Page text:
A monthly community lunch for a group of Ontario seniors took a strange turn this week after many attendees got sick from consuming cannabis-laced brownies, provincial police said Thursday.
Const. Miles Loach said the seniors began seeking medical help within less than an hour of eating chocolate brownies served as a dessert option at the catered gathering at the community centre in Whitestone, Ont., about half an hour east of Parry Sound, Ont.
"There was 10 that went to our health centre because of the symptoms of being high," Loach said in a telephone interview. "They did tests on them and found that it was marijuana that they were high on."
Loach said police received a call shortly before 6 p.m. on Tuesday after the flurry of arrivals at the local health centre.
He said one by one, lunch attendees reported feeling symptoms ranging from dry mouth to dizziness to disorientation. A few even reported nausea and vomiting, Loach said.
Puzzled by the spike in people reporting similar symptoms, Loach said investigators began asking questions about the day's activities. It wasn't long before a pattern emerged.
"We got a hold of everybody who was at the meeting and the only people that had these symptoms were the ones that ate the chocolate ... brownies," he said.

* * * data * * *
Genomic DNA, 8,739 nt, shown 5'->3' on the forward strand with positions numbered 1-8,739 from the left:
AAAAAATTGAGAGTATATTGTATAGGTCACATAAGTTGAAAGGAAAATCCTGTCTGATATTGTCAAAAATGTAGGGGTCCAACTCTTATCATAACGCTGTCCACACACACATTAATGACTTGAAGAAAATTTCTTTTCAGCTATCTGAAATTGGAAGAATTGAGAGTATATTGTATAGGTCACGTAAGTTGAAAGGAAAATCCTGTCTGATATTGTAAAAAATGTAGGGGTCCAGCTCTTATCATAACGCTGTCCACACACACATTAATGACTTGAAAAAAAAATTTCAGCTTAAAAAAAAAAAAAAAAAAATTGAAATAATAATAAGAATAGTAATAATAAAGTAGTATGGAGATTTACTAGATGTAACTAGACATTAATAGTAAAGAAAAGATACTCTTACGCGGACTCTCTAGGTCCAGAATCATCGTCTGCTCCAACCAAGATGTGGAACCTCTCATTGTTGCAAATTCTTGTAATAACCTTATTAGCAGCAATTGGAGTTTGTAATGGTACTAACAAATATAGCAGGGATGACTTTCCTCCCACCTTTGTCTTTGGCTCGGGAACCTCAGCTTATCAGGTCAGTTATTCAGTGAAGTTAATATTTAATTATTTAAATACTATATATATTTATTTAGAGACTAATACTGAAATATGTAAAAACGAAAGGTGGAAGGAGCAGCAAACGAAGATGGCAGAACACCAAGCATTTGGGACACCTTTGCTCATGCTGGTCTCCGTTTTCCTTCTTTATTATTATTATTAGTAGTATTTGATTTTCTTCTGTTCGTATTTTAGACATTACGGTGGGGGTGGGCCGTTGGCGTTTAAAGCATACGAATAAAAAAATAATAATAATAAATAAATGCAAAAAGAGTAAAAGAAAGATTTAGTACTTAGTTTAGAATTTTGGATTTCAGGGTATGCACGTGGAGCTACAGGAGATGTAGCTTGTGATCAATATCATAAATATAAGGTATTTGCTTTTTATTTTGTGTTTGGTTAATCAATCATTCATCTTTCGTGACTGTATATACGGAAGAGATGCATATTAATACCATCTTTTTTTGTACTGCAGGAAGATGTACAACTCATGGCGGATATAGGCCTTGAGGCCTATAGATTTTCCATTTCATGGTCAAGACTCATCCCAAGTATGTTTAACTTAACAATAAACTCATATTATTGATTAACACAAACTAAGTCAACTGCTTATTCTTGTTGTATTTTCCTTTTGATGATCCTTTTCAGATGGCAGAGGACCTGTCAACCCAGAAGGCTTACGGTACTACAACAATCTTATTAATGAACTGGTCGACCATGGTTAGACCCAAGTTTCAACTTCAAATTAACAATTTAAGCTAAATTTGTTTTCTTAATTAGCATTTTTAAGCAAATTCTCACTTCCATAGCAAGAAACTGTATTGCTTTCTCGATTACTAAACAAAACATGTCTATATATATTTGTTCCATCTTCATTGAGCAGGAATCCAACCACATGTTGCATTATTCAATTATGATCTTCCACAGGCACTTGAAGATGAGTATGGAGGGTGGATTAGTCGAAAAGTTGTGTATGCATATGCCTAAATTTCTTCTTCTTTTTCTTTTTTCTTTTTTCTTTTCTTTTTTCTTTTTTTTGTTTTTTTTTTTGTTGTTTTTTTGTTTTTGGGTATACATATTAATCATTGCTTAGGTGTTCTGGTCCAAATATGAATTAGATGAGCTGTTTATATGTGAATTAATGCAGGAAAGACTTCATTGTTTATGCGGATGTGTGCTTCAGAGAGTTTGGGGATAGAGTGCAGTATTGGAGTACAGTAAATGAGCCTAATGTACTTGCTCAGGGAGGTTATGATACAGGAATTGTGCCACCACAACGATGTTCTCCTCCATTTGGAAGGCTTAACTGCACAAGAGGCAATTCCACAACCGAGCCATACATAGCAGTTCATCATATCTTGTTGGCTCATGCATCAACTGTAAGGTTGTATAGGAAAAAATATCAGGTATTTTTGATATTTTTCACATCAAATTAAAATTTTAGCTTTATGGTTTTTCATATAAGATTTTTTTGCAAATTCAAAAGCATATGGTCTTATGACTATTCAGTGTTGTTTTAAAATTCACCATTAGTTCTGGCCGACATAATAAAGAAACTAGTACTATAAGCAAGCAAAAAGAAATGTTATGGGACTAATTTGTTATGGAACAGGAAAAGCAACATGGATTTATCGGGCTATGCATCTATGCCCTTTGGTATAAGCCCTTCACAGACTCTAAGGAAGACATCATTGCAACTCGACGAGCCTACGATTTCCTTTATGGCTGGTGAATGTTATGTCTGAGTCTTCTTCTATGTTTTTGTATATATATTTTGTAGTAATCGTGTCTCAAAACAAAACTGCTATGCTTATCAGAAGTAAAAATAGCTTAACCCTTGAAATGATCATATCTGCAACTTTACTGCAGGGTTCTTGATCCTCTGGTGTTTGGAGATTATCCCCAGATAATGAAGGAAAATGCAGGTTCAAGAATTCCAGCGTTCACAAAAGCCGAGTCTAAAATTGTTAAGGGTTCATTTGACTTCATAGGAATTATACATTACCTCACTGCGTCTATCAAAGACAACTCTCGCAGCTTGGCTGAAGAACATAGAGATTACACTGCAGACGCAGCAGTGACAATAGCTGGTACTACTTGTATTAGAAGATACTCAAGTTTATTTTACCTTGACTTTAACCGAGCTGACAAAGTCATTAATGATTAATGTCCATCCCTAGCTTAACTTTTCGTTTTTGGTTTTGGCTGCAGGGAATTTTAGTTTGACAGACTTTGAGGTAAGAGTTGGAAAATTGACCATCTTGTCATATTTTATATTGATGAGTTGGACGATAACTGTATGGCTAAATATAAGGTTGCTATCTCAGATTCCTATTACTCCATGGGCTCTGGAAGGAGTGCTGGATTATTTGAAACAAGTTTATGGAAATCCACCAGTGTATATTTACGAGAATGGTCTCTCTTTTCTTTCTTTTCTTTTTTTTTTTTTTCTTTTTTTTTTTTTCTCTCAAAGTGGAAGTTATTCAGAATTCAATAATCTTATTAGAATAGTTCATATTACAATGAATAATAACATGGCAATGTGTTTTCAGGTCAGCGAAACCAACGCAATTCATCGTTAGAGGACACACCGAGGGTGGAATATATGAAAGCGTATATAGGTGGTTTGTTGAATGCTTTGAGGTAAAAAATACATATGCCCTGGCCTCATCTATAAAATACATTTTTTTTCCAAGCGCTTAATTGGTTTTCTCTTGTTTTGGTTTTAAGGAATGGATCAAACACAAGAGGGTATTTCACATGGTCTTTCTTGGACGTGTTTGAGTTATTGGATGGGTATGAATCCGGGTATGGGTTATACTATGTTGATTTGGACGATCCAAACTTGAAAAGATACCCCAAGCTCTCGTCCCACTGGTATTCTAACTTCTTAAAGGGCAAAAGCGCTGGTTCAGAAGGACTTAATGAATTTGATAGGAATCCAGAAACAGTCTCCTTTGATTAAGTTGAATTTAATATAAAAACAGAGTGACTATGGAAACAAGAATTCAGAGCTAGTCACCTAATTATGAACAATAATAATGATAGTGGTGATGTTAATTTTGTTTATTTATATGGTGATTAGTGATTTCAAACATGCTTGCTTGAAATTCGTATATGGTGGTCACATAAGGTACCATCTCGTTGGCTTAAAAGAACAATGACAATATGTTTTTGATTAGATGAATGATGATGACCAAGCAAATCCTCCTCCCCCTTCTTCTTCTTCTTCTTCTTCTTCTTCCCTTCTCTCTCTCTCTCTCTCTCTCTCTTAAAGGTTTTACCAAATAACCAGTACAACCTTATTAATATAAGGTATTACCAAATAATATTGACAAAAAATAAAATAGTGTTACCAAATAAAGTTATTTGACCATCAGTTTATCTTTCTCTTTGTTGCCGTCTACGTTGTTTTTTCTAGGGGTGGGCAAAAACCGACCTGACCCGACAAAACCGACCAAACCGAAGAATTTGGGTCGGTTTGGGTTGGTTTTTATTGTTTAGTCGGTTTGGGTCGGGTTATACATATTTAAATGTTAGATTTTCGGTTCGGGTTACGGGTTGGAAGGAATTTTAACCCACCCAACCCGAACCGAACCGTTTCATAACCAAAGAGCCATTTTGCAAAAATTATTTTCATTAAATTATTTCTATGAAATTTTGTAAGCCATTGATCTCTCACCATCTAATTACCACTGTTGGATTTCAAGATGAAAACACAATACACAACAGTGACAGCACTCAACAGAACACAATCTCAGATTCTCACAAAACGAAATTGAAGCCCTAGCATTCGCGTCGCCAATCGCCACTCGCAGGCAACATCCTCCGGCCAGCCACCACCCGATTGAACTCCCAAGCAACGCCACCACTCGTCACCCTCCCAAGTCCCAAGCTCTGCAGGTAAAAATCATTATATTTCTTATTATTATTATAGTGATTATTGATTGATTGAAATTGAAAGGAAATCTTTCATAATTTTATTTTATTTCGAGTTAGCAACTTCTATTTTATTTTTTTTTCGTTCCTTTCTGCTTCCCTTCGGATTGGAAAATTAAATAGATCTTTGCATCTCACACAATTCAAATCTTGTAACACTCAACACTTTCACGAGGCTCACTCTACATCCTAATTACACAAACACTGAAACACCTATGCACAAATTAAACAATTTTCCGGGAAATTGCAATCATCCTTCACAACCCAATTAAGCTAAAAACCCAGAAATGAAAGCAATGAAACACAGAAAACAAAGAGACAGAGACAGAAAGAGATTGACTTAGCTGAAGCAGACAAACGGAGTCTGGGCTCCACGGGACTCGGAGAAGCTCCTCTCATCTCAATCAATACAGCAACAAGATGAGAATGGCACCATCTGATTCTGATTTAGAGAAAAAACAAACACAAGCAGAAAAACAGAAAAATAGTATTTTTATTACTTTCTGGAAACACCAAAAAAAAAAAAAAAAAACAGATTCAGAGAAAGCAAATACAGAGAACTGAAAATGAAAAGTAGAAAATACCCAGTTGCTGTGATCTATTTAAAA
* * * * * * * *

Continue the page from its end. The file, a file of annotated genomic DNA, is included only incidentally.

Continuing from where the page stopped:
Loach said the dessert was one of the offerings served at the gathering, which typically functions as a social opportunity for the community's elderly residents.
If somebody had been allergic or got in their vehicle and drove and had an accident and killed somebody or whatever, then we'd be facing a whole different set of charges.Const. Miles Loach
He said police are now actively investigating to see how the cannabis-laced brownies made their way on to the menu.
Loach said that if anyone at the catering company or beyond is determined to have spiked the brownies on purpose, they could find themselves facing a charge of administering a noxious substance.
He said no such determination has yet been made, however, and the investigation remains open.
None of the seniors appeared to recognize the symptoms of cannabis at the time, Loach said. Nor did they suffer any lasting effects of their unexpected high, he said.
"Thank goodness nobody was injured," he said. "Because if somebody had been allergic or got in their vehicle and drove and had an accident and killed somebody or whatever, then we'd be facing a whole different set of charges."
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